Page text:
There are two types of knitters. Which one are you?
This has been a tough year. We all search for ways to escape from our worries and anxiety. When you are knitting, do you find yourself sitting and focusing on something such as your breathing or the pattern? You enter a space where your problems disappear as you focus on something outside yourself. Sounds like meditating, right?
Recently, my good friend and fellow knitting teacher (one of our Affiknity Retreat teachers), Kate Atherley, wrote an article for The New York Times about knitting’s meditative nature, entitled, “Pick Up the Knitting Needles for a Mood Booster.” No matter the reason we choose to knit, there are many positive benefits such as creating something warm for yourself or others or participating in a supportive community. Kate also mentions that knitting can improve one’s mood, cognitive function, and chronic pain.
In my experience, there are two types of knitters, and here are some patterns for both types:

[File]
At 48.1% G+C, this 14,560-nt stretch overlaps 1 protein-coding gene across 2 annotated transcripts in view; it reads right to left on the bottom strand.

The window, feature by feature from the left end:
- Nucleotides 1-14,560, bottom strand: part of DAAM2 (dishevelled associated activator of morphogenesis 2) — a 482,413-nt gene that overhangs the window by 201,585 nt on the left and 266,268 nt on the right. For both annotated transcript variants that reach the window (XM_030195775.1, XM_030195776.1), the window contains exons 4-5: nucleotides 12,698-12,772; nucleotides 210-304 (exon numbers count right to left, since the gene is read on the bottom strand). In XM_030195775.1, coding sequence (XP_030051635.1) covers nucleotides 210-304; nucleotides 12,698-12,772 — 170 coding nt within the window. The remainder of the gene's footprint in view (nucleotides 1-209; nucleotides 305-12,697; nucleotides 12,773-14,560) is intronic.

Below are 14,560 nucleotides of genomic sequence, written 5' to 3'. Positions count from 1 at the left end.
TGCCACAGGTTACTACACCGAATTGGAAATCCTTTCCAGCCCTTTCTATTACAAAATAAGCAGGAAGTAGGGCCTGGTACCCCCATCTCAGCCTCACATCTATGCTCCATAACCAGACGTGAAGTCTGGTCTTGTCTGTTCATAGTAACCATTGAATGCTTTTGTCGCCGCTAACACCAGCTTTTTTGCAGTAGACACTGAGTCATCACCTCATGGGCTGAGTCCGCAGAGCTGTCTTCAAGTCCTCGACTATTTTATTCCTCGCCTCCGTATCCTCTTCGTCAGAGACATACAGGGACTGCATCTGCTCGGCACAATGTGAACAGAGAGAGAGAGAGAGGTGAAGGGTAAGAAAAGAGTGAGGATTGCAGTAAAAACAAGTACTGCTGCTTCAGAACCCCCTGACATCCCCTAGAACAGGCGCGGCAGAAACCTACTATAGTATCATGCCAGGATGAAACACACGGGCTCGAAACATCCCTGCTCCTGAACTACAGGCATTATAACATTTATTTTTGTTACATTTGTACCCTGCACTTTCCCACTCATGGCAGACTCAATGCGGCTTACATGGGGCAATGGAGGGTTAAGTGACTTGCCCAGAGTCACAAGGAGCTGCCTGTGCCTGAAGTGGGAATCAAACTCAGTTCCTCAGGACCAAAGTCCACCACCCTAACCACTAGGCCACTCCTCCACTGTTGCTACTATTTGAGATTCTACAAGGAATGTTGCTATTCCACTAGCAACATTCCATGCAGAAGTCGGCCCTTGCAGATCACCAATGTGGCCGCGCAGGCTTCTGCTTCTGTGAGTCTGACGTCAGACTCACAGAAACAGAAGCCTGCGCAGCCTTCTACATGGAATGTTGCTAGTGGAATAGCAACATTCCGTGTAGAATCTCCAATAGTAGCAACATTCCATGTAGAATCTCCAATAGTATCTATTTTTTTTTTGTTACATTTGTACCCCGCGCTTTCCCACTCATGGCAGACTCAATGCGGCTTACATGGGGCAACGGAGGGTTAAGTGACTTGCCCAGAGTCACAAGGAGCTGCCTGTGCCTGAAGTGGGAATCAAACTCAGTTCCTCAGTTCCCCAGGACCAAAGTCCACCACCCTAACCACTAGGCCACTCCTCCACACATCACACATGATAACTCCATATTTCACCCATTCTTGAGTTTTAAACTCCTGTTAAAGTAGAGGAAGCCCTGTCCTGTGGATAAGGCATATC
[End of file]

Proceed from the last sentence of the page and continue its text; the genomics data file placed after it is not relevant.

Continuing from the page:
01. Simple, Meditative Knitting Patterns
The first type are those knitters who find comfort in repetitive, meditative knitting. This is simple knitting that is used to calm your spirit, especially during stressful times. There’s something about choosing the right yarn and clicking together my knitting needles that always soothes my nerves. If you’re a knitter who likes to focus on the act of knitting, here are a few patterns that you might enjoy.
The talented Fiona Ellis designed this simple, reverse-stockinette vest called the “Geneva Vest.” Named after Geneva Misener, the first female professor at the University of Alberta and a vocal spokesperson for women’s rights in the province, it features a beautiful cable detail at the bottom.
02. Patterns to Learn New Skills and Focus Your Energy
The second type of knitters are those who love the challenge of devoting their minds to complex knitting as a distraction. Here are some complex patterns to dive into and focus on learning new skills.
It’s time to grab a couple of skeins and create this multi-colored cowl. The “Brioche Bandido” crafted by my friend, Laura Nelkin, will keep you warm and in style. It is the perfect touch if you want to add a pop of color to your outfit. Using the brioche stockinette stitch and other stitches will help you achieve this look.
If you’re ready to knit sweaters for you and your whole family, check out my Affiknity pattern which is on sale through January 24, 2021. You will have access to hours of video tutorials to learn how to create cardigans and pullovers for anyone in your family.
Whether you are one type of knitter or the other, we all find joy and comfort in the hobby. Leave a comment below and let me know which type of knitter you are!